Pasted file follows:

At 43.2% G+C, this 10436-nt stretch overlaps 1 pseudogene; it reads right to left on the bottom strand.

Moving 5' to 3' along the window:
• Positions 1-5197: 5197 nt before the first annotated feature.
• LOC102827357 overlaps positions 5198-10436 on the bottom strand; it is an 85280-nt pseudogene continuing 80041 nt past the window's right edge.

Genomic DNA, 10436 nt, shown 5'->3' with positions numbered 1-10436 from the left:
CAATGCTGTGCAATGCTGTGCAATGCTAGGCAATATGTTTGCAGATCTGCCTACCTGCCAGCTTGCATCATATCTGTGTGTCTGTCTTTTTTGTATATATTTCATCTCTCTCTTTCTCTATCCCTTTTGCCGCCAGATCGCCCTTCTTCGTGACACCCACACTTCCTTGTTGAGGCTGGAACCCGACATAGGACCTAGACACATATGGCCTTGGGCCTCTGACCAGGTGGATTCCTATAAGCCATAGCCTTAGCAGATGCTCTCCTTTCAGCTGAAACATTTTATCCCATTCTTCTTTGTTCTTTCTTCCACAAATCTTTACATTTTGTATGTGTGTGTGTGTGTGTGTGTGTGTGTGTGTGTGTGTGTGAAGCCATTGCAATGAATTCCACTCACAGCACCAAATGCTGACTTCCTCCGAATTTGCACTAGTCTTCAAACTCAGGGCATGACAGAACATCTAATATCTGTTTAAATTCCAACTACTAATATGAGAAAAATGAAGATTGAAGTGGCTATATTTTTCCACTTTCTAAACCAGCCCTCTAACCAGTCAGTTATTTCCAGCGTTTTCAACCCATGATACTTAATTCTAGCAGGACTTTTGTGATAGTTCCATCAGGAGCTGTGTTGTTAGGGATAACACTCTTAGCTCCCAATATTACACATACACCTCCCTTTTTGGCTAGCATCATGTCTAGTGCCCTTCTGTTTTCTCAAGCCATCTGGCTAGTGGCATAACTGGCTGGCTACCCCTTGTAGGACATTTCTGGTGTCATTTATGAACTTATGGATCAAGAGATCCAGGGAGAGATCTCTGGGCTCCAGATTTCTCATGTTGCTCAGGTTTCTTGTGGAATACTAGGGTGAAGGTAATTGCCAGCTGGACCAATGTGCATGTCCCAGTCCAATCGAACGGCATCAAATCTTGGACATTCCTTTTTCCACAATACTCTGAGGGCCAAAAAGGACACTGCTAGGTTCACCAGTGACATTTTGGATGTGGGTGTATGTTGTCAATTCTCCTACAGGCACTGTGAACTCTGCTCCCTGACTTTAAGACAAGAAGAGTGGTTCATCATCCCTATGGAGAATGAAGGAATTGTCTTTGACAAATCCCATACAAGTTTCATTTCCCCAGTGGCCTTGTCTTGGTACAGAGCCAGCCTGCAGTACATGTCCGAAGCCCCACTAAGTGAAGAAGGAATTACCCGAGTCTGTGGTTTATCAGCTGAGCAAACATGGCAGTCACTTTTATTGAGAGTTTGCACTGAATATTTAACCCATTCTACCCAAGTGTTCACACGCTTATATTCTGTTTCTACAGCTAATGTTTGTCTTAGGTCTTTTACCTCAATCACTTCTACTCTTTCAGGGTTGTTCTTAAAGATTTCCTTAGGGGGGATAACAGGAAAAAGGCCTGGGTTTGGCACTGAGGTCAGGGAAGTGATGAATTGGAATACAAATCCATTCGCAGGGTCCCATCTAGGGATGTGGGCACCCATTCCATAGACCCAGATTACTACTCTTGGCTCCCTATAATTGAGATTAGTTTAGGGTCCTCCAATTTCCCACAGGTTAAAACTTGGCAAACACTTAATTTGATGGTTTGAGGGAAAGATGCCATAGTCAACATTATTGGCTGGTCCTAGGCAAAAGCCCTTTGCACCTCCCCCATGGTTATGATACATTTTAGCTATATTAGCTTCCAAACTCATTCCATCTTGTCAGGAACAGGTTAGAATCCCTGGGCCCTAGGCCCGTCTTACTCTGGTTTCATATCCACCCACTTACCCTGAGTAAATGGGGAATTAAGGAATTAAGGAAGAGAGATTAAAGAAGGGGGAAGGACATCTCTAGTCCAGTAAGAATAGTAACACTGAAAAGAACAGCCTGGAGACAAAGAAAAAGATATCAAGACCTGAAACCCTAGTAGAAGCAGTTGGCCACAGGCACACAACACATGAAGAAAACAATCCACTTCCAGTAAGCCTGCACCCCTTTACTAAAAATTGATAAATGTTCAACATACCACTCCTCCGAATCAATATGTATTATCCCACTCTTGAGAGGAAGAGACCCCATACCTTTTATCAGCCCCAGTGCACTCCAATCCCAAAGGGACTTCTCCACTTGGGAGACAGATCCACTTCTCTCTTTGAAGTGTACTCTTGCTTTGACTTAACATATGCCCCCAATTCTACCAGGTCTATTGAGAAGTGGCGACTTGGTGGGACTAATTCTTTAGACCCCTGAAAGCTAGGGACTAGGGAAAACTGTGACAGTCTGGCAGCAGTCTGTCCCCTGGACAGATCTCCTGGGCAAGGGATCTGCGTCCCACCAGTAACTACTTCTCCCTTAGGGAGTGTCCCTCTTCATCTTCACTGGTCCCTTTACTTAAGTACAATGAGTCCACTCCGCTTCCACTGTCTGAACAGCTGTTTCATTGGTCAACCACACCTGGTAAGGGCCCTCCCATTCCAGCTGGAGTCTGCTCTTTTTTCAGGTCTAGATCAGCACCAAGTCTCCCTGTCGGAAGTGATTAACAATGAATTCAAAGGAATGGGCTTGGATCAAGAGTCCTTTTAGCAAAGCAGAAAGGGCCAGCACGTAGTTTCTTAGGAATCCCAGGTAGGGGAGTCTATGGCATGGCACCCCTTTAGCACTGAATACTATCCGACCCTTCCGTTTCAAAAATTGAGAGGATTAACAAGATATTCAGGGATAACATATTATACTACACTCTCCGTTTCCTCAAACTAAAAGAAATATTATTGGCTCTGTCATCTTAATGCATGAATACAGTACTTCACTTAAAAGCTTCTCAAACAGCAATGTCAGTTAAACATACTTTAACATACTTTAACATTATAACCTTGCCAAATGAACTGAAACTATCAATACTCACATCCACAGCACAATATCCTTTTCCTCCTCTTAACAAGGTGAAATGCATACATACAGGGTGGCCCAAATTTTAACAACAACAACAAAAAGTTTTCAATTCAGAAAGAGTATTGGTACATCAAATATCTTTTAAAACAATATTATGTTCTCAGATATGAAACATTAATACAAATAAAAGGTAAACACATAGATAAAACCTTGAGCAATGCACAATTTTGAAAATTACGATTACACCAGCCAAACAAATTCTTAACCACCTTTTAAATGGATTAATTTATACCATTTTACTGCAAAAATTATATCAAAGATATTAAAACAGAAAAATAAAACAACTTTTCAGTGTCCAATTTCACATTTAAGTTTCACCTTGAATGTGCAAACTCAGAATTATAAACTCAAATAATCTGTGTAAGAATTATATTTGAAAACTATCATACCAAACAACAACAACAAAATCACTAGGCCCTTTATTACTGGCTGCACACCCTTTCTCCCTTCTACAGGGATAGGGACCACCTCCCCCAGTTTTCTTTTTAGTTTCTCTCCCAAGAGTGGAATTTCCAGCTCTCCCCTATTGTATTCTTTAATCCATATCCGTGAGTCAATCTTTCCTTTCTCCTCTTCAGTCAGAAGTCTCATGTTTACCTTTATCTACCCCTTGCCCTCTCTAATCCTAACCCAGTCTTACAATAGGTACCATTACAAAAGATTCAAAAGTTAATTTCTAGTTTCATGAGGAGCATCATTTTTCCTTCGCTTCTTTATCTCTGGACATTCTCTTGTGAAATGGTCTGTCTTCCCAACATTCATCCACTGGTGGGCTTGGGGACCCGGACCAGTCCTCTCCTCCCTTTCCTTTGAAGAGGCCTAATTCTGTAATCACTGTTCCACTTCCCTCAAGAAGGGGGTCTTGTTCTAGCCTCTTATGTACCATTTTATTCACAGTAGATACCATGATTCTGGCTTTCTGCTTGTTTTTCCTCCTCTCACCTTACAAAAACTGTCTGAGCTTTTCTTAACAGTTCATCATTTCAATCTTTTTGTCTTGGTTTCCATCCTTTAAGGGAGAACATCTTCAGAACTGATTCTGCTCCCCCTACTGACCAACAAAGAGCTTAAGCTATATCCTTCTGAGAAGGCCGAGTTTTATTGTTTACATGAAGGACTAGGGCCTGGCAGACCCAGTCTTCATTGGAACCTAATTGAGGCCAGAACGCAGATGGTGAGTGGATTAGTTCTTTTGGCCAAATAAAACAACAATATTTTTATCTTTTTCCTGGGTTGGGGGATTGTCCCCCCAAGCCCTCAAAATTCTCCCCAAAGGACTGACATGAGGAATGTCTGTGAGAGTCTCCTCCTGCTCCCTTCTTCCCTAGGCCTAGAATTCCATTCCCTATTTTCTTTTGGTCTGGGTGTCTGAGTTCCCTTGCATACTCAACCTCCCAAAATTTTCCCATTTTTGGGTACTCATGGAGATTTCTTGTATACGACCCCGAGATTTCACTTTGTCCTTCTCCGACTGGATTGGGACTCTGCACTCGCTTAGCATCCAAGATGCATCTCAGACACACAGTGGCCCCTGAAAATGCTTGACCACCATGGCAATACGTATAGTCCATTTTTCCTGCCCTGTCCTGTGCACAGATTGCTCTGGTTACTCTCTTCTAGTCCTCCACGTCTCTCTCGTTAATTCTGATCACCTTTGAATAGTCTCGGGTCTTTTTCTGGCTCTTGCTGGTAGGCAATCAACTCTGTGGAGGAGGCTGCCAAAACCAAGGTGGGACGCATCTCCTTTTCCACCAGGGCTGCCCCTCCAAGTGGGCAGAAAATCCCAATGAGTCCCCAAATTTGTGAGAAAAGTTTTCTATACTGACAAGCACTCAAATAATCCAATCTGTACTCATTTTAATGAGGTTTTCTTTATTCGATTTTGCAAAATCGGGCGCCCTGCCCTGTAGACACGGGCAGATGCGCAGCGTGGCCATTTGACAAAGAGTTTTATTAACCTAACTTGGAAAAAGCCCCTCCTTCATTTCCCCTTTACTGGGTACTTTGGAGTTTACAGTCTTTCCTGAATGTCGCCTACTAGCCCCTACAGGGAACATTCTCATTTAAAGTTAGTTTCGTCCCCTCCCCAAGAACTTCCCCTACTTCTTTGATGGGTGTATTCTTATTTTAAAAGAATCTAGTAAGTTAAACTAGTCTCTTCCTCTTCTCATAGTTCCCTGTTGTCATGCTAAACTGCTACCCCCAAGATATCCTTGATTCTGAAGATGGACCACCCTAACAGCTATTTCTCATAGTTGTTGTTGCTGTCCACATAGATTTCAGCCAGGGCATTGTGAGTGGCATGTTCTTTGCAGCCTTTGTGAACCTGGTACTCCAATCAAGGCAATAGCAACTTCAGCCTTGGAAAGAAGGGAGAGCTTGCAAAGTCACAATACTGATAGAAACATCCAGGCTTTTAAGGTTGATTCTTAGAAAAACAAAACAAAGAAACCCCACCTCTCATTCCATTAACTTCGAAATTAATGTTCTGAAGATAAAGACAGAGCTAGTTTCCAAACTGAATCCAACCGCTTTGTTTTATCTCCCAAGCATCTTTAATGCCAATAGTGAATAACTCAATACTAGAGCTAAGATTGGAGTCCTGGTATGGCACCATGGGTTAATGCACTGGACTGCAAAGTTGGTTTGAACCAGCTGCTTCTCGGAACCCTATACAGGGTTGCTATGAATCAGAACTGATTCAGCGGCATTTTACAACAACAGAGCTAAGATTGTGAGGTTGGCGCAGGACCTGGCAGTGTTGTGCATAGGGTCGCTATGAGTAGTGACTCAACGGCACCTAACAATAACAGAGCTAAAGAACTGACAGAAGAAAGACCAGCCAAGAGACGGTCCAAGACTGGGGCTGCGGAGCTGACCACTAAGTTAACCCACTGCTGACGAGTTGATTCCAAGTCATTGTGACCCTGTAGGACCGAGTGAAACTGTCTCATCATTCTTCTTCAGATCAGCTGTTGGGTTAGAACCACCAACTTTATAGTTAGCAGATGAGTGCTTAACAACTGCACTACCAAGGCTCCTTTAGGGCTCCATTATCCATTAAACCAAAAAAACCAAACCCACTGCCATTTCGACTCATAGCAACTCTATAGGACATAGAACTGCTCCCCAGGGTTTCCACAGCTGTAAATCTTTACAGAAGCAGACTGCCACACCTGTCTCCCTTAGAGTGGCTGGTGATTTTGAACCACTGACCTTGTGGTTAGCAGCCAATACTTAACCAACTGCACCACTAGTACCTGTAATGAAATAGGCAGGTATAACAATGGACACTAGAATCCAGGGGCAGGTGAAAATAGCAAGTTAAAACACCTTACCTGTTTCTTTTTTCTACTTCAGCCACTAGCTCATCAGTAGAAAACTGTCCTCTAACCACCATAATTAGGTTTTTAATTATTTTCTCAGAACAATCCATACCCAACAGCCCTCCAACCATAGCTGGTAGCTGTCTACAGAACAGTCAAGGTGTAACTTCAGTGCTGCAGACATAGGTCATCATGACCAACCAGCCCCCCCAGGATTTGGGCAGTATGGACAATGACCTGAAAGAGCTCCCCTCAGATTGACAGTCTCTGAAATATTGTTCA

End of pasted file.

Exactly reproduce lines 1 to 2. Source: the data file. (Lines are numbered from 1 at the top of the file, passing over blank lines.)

At 43.2% G+C, this 10436-nt stretch overlaps 1 pseudogene; it reads right to left on the bottom strand.

Moving 5' to 3' along the window: